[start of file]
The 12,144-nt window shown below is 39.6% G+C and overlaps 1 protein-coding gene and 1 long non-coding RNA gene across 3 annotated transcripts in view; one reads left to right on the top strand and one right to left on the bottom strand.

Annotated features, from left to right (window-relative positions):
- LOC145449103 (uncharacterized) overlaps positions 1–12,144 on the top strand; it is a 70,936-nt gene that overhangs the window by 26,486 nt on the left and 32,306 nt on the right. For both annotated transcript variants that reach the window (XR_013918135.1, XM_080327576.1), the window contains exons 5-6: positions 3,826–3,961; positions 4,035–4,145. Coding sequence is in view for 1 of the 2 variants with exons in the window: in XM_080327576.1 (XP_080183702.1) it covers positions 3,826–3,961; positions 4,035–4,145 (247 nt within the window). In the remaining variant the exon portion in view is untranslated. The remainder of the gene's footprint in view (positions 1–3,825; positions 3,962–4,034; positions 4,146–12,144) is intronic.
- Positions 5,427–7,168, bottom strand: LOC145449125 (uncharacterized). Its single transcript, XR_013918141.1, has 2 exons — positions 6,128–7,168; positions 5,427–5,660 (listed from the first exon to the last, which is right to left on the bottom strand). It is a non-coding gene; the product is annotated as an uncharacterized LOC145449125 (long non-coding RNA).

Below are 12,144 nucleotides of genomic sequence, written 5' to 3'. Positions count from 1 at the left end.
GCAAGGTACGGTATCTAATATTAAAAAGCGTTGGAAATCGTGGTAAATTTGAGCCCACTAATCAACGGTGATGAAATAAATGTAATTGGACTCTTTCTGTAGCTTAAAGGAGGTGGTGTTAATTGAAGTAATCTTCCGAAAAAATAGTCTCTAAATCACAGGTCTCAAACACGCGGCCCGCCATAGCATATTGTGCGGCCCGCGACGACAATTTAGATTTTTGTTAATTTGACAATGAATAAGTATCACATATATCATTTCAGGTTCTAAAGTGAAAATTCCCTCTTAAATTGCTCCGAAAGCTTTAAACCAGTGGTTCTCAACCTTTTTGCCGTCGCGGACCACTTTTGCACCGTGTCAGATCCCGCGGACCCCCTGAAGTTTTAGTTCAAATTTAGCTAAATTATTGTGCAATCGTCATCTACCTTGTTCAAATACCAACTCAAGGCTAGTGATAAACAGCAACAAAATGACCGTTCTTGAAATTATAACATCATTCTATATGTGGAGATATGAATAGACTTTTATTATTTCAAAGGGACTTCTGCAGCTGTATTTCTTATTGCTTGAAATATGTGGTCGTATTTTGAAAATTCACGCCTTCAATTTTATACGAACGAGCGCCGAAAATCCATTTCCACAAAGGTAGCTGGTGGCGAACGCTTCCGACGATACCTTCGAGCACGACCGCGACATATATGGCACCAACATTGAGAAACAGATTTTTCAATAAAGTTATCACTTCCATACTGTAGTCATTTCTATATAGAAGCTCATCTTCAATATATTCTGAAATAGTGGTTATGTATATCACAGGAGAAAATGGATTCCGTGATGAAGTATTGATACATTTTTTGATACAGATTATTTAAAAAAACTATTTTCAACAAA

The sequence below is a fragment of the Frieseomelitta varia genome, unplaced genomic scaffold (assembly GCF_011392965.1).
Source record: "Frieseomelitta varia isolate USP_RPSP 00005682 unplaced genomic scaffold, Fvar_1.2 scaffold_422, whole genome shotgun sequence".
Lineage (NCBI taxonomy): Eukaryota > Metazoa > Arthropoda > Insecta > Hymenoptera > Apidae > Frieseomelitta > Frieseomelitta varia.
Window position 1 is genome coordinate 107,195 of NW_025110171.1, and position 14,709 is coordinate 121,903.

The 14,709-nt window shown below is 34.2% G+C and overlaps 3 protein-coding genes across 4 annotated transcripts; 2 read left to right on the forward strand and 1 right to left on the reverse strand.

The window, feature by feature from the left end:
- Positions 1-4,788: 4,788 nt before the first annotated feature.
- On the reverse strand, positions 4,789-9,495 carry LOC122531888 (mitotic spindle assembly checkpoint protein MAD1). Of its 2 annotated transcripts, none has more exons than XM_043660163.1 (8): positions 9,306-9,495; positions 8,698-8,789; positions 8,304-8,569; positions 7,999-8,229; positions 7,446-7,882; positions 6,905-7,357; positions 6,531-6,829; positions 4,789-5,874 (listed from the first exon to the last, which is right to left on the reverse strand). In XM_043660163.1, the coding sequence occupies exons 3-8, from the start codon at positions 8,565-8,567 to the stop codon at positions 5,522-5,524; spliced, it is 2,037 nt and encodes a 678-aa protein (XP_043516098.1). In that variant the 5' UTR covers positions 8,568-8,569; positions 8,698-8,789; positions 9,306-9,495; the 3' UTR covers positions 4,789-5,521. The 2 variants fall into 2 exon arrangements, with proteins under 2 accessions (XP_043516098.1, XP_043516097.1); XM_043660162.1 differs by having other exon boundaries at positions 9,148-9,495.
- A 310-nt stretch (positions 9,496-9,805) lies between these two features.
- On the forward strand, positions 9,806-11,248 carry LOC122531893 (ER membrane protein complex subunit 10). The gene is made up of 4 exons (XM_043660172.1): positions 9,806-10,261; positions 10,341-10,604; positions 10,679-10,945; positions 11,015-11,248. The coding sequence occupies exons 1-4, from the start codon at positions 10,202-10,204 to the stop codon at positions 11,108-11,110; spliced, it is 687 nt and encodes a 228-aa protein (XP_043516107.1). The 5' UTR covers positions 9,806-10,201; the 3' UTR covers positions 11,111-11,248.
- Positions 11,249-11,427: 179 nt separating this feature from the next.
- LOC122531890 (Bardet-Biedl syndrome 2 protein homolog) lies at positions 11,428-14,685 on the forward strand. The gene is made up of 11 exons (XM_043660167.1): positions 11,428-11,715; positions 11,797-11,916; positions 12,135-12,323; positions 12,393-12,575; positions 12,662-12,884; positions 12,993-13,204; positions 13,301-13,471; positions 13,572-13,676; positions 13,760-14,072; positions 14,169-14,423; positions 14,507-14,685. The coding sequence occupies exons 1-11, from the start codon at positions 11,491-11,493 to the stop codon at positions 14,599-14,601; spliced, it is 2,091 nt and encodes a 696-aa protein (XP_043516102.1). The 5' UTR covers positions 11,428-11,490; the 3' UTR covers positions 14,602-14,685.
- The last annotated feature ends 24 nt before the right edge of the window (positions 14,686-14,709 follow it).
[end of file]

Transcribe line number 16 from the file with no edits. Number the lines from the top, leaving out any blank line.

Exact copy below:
- On the forward strand, positions 9,806-11,248 carry LOC122531893 (ER membrane protein complex subunit 10). The gene is made up of 4 exons (XM_043660172.1): positions 9,806-10,261; positions 10,341-10,604; positions 10,679-10,945; positions 11,015-11,248. The coding sequence occupies exons 1-4, from the start codon at positions 10,202-10,204 to the stop codon at positions 11,108-11,110; spliced, it is 687 nt and encodes a 228-aa protein (XP_043516107.1). The 5' UTR covers positions 9,806-10,201; the 3' UTR covers positions 11,111-11,248.